Here's an improved table of airport traffic ranks, comparing the change in the total number of departures from major US and Canadian airports from the week of February 23 and April 19. By including traffic for the whole week we get a better picture of what traffic trends really are, and moderate the effect of weekly cycles in traffic. For example, it was widely reported that Anchorage was the busiest airport overall on Saturday (which is a slow day for passenger traffic), but is ninth busiest according to our data.
The top ten airports last week were ORD, DFW, ATL, DEN, CLT, MEM, LAX, PHX, ANC and SLC; MEM, ANC, and SLC bumped out IAH, EWR and LAS from the pre-crisis top ten.
No surprises here, Memphis, Anchorage, and Louisville continue to do well based on the volume of cargo they're handling, keeping their traffic relatively strong. The most extreme change in rankings is Newark, which dropped from number 10 before the crisis to 56th last week.
Traffic Compared to TSA Screenings
This is a chart where the trend is more interesting than the value being shown; here we're comparing the number of TSA screenings (which contains more than just passengers) divided by the number of departures from most of the US-based passenger airlines. While not a perfect measure of the number of passengers (TSA screens staff in addition to the traveling public), nor a perfect measure of the number of flights departing the US (some of the flights counted didn't have passengers on board, and some passengers flew more than one leg), the change in the ratio is interesting nonetheless, and suggests the number of flights per passenger may have bottomed out already.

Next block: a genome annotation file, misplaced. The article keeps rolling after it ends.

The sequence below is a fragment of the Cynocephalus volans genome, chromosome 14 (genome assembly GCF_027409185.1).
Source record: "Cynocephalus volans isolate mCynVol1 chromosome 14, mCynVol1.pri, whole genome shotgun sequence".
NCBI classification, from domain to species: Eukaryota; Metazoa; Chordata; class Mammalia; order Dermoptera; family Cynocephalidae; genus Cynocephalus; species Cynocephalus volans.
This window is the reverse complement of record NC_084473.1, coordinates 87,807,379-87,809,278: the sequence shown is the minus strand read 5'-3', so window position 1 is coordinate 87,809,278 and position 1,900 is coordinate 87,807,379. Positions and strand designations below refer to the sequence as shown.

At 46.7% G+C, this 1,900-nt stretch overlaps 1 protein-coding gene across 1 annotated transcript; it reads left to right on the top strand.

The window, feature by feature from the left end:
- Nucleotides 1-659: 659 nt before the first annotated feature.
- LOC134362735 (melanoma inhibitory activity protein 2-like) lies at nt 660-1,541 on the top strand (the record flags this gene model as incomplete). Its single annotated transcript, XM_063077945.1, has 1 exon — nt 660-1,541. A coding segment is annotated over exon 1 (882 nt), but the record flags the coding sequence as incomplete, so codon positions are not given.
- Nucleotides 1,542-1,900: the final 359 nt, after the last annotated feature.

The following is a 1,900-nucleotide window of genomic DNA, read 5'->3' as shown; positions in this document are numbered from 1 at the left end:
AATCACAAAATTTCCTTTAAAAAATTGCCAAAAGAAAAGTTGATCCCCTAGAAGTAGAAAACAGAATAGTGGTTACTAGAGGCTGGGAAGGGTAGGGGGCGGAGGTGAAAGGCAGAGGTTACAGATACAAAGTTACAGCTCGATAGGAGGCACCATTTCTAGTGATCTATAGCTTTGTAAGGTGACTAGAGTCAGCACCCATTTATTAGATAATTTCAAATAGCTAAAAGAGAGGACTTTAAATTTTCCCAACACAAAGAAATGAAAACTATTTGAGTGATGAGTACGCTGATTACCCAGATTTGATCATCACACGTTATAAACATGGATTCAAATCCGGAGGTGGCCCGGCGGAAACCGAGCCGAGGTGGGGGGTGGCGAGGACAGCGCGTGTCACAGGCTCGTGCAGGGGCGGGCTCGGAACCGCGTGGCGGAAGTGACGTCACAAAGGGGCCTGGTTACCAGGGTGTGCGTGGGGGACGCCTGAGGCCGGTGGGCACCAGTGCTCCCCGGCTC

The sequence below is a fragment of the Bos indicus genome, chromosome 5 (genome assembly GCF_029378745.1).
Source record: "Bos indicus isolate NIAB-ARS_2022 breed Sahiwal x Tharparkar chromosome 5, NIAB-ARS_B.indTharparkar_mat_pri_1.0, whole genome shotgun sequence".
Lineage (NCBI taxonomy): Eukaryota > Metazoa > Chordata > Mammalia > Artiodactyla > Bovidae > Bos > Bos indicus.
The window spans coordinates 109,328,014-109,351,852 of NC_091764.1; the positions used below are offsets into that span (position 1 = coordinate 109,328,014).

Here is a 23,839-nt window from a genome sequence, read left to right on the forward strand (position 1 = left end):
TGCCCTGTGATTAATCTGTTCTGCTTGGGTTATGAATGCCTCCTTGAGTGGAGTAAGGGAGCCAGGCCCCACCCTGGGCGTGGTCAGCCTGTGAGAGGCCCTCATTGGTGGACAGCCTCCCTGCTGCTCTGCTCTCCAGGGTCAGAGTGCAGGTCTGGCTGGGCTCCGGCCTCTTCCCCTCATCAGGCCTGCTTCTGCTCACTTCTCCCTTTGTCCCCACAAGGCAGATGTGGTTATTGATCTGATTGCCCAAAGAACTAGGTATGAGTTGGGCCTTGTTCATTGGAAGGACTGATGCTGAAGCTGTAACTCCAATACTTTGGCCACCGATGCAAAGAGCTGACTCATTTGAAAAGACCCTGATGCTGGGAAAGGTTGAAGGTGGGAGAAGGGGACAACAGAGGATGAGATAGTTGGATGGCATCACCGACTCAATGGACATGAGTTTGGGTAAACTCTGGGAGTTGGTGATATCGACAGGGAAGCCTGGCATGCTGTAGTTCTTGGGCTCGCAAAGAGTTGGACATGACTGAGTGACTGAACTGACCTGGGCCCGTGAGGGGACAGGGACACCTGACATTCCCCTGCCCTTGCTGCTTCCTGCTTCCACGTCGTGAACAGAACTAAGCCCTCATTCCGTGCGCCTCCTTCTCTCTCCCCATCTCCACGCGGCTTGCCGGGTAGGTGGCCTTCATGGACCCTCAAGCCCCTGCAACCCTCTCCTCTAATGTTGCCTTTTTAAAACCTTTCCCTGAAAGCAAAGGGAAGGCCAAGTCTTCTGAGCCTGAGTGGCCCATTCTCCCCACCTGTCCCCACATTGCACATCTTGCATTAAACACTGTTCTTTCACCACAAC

Again, this is an imperfect measure of the number of passengers per flight, but it should be a relatively reliable proxy, and I think the trend it shows could be genuinely helpful.
American set a new post-crisis traffic low on Tuesday, as did Endeavor and Mesa. Returning readers should take note that the percentages mentioned in the graphs are now based on weekly numbers, not daily numbers.
The percentages shown in the charts now reflect the change between the number of departures in the last calendar seven days (ET) compared to the average of two weeks previous to the crisis (last week of February first week of March, roughly). This will better reflect the overall changes to each airline, and will moderate over/under reporting on account of the day of the week the report was created relative to weekly operational cycles.
Additional Aviation News Resources
If you're looking to keep tabs on what's going on, there are lots of great places to be keeping track of aviation news.
Nick lives in Burnsville, MN with his wife and three children. He grooves on railroad and aviation photography, geography, weather, and LEGO. A freelance web developer, he started JetTip's smart flight alert service in 2017. He can frequently be found atop a step ladder at MSP's Aircraft Viewing Area.